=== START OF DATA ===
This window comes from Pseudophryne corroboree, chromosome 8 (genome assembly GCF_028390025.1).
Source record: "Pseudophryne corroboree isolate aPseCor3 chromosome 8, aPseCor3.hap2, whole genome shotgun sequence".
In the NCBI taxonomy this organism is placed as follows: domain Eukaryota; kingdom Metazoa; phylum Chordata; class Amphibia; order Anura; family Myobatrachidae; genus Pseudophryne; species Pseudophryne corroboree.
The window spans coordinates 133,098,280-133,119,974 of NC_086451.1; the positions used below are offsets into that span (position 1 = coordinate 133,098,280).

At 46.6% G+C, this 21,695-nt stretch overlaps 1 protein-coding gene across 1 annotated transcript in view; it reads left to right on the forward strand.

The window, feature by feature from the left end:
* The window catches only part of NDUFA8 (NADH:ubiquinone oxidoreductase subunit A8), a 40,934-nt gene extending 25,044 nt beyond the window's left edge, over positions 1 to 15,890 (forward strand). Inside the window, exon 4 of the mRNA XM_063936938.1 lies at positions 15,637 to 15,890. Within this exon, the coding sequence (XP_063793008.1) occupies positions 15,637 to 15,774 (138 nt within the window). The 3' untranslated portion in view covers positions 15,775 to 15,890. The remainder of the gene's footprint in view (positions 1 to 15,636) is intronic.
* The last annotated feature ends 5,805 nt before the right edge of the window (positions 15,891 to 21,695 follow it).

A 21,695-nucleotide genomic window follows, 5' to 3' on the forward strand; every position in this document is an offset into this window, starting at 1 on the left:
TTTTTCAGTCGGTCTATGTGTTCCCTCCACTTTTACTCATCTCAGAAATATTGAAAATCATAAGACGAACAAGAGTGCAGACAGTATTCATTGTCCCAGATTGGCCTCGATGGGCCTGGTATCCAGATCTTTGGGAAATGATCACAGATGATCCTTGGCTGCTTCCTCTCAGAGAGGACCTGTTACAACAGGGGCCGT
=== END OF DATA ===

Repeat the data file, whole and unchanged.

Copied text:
This window comes from Pseudophryne corroboree, chromosome 8 (genome assembly GCF_028390025.1).
Source record: "Pseudophryne corroboree isolate aPseCor3 chromosome 8, aPseCor3.hap2, whole genome shotgun sequence".
In the NCBI taxonomy this organism is placed as follows: domain Eukaryota; kingdom Metazoa; phylum Chordata; class Amphibia; order Anura; family Myobatrachidae; genus Pseudophryne; species Pseudophryne corroboree.
The window spans coordinates 133,098,280-133,119,974 of NC_086451.1; the positions used below are offsets into that span (position 1 = coordinate 133,098,280).

At 46.6% G+C, this 21,695-nt stretch overlaps 1 protein-coding gene across 1 annotated transcript in view; it reads left to right on the forward strand.

The window, feature by feature from the left end:
* The window catches only part of NDUFA8 (NADH:ubiquinone oxidoreductase subunit A8), a 40,934-nt gene extending 25,044 nt beyond the window's left edge, over positions 1 to 15,890 (forward strand). Inside the window, exon 4 of the mRNA XM_063936938.1 lies at positions 15,637 to 15,890. Within this exon, the coding sequence (XP_063793008.1) occupies positions 15,637 to 15,774 (138 nt within the window). The 3' untranslated portion in view covers positions 15,775 to 15,890. The remainder of the gene's footprint in view (positions 1 to 15,636) is intronic.
* The last annotated feature ends 5,805 nt before the right edge of the window (positions 15,891 to 21,695 follow it).

A 21,695-nucleotide genomic window follows, 5' to 3' on the forward strand; every position in this document is an offset into this window, starting at 1 on the left:
TTTTTCAGTCGGTCTATGTGTTCCCTCCACTTTTACTCATCTCAGAAATATTGAAAATCATAAGACGAACAAGAGTGCAGACAGTATTCATTGTCCCAGATTGGCCTCGATGGGCCTGGTATCCAGATCTTTGGGAAATGATCACAGATGATCCTTGGCTGCTTCCTCTCAGAGAGGACCTGTTACAACAGGGGCCGT